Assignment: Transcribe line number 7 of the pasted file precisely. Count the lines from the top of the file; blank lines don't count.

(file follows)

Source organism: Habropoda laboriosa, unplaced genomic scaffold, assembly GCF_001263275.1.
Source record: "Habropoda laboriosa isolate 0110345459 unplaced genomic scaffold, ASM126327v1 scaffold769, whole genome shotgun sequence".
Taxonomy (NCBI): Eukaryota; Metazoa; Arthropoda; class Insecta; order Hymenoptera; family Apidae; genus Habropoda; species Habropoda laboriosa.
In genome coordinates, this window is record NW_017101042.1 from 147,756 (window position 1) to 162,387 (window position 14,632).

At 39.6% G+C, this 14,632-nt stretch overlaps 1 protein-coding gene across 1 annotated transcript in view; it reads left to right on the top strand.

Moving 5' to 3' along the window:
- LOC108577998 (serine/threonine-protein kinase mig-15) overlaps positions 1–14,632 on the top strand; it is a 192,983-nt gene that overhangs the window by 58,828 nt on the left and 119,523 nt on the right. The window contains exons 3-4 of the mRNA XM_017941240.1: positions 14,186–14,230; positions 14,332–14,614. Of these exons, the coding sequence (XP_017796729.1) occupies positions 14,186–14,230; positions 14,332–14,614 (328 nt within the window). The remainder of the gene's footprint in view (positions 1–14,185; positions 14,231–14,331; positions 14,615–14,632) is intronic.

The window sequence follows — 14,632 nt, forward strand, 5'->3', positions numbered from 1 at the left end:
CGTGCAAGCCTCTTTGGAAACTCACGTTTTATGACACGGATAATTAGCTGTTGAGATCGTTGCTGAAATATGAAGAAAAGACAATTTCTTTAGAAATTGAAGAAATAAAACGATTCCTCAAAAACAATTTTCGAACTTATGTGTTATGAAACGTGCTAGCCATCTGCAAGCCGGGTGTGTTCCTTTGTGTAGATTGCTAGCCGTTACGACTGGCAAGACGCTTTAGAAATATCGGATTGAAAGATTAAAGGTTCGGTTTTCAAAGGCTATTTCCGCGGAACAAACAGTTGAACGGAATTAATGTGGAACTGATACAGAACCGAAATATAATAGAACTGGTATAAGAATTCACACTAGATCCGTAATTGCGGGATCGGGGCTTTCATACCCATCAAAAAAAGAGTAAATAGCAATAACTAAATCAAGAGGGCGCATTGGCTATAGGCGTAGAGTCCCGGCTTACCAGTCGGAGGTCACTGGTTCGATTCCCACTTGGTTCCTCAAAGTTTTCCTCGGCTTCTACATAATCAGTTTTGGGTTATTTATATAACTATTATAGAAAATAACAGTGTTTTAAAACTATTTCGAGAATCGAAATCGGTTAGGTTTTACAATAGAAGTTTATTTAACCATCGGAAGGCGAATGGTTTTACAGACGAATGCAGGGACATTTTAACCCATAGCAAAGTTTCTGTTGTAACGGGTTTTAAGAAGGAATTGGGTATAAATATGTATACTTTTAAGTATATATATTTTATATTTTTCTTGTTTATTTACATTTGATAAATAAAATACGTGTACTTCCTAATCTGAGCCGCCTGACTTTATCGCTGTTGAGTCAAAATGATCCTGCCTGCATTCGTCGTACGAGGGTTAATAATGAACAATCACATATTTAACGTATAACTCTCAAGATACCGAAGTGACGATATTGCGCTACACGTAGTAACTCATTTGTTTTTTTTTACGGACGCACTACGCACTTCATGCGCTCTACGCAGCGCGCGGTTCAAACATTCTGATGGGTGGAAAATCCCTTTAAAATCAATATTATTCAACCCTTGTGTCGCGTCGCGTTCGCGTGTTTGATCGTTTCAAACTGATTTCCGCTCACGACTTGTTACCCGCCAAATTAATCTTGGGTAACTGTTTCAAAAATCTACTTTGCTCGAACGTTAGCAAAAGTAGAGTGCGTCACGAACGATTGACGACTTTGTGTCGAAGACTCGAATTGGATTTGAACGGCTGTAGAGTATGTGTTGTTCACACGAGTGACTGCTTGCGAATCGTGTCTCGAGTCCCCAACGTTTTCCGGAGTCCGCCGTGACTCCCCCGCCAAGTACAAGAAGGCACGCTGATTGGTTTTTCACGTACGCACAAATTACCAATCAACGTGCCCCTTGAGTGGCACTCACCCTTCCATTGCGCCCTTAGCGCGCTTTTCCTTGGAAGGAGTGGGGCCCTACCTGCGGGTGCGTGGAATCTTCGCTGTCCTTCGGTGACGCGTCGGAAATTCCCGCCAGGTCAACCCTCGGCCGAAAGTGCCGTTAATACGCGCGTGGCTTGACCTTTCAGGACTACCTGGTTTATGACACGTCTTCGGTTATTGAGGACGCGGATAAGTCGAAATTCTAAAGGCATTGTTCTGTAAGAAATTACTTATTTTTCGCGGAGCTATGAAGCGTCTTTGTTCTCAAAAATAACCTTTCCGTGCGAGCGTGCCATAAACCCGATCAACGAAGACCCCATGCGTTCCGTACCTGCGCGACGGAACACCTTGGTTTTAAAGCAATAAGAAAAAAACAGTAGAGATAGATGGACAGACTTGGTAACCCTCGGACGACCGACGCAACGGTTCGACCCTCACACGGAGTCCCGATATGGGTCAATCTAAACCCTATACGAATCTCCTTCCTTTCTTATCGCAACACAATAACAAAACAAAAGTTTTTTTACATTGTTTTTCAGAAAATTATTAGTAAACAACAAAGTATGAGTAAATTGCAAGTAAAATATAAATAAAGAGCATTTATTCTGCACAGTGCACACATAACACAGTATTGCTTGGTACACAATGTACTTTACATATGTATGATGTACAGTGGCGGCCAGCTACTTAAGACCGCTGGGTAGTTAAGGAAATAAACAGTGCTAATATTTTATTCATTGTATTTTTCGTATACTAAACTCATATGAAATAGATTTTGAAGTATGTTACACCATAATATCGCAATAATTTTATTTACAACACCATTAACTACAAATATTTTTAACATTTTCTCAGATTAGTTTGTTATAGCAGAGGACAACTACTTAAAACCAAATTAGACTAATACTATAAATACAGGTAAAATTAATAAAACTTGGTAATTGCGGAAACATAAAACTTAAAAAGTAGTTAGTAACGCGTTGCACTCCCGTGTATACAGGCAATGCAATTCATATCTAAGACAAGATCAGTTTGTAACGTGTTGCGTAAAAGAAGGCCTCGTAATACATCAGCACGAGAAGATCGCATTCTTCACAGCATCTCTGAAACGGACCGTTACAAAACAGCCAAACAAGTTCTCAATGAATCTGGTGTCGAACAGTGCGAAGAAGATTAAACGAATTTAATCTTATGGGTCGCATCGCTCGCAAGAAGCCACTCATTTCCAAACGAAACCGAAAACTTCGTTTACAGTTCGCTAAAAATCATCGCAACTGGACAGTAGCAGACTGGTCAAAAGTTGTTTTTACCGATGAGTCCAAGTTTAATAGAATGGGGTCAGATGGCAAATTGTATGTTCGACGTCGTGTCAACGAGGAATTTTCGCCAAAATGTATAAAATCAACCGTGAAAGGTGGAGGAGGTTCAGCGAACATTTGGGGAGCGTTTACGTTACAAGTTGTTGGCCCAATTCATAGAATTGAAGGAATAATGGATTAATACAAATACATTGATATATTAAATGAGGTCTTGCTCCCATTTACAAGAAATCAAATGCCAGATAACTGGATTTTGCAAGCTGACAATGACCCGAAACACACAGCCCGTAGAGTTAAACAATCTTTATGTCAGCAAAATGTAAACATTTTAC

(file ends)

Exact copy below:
- LOC108577998 (serine/threonine-protein kinase mig-15) overlaps positions 1–14,632 on the top strand; it is a 192,983-nt gene that overhangs the window by 58,828 nt on the left and 119,523 nt on the right. The window contains exons 3-4 of the mRNA XM_017941240.1: positions 14,186–14,230; positions 14,332–14,614. Of these exons, the coding sequence (XP_017796729.1) occupies positions 14,186–14,230; positions 14,332–14,614 (328 nt within the window). The remainder of the gene's footprint in view (positions 1–14,185; positions 14,231–14,331; positions 14,615–14,632) is intronic.